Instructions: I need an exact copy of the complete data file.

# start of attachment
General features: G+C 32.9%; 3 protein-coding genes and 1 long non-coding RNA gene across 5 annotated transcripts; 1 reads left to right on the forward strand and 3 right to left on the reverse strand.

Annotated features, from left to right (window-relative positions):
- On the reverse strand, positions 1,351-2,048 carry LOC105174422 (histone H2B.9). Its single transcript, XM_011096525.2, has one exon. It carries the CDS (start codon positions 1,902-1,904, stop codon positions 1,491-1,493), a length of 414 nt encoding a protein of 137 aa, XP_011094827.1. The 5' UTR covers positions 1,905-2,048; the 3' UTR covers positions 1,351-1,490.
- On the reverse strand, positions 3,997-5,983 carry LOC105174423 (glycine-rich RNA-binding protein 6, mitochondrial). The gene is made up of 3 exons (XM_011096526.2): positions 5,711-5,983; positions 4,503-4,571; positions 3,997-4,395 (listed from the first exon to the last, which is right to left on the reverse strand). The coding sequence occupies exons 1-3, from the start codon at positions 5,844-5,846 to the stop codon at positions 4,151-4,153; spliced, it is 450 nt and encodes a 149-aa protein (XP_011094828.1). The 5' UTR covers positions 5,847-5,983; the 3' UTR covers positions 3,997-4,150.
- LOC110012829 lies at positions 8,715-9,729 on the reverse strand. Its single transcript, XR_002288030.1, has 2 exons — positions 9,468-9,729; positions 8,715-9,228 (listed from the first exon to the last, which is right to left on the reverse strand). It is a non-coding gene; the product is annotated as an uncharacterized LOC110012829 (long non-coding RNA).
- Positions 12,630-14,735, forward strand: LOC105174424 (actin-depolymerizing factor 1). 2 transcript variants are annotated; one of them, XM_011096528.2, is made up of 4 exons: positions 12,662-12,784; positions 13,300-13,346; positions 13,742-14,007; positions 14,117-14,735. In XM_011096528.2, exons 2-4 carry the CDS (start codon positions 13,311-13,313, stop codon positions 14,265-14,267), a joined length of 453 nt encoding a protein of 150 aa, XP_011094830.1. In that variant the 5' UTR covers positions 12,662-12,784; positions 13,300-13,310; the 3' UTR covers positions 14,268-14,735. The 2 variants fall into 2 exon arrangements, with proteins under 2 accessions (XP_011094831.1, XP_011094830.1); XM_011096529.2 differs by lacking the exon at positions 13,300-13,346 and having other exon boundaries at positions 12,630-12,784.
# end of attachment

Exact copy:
General features: G+C 32.9%; 3 protein-coding genes and 1 long non-coding RNA gene across 5 annotated transcripts; 1 reads left to right on the forward strand and 3 right to left on the reverse strand.

Annotated features, from left to right (window-relative positions):
- On the reverse strand, positions 1,351-2,048 carry LOC105174422 (histone H2B.9). Its single transcript, XM_011096525.2, has one exon. It carries the CDS (start codon positions 1,902-1,904, stop codon positions 1,491-1,493), a length of 414 nt encoding a protein of 137 aa, XP_011094827.1. The 5' UTR covers positions 1,905-2,048; the 3' UTR covers positions 1,351-1,490.
- On the reverse strand, positions 3,997-5,983 carry LOC105174423 (glycine-rich RNA-binding protein 6, mitochondrial). The gene is made up of 3 exons (XM_011096526.2): positions 5,711-5,983; positions 4,503-4,571; positions 3,997-4,395 (listed from the first exon to the last, which is right to left on the reverse strand). The coding sequence occupies exons 1-3, from the start codon at positions 5,844-5,846 to the stop codon at positions 4,151-4,153; spliced, it is 450 nt and encodes a 149-aa protein (XP_011094828.1). The 5' UTR covers positions 5,847-5,983; the 3' UTR covers positions 3,997-4,150.
- LOC110012829 lies at positions 8,715-9,729 on the reverse strand. Its single transcript, XR_002288030.1, has 2 exons — positions 9,468-9,729; positions 8,715-9,228 (listed from the first exon to the last, which is right to left on the reverse strand). It is a non-coding gene; the product is annotated as an uncharacterized LOC110012829 (long non-coding RNA).
- Positions 12,630-14,735, forward strand: LOC105174424 (actin-depolymerizing factor 1). 2 transcript variants are annotated; one of them, XM_011096528.2, is made up of 4 exons: positions 12,662-12,784; positions 13,300-13,346; positions 13,742-14,007; positions 14,117-14,735. In XM_011096528.2, exons 2-4 carry the CDS (start codon positions 13,311-13,313, stop codon positions 14,265-14,267), a joined length of 453 nt encoding a protein of 150 aa, XP_011094830.1. In that variant the 5' UTR covers positions 12,662-12,784; positions 13,300-13,310; the 3' UTR covers positions 14,268-14,735. The 2 variants fall into 2 exon arrangements, with proteins under 2 accessions (XP_011094831.1, XP_011094830.1); XM_011096529.2 differs by lacking the exon at positions 13,300-13,346 and having other exon boundaries at positions 12,630-12,784.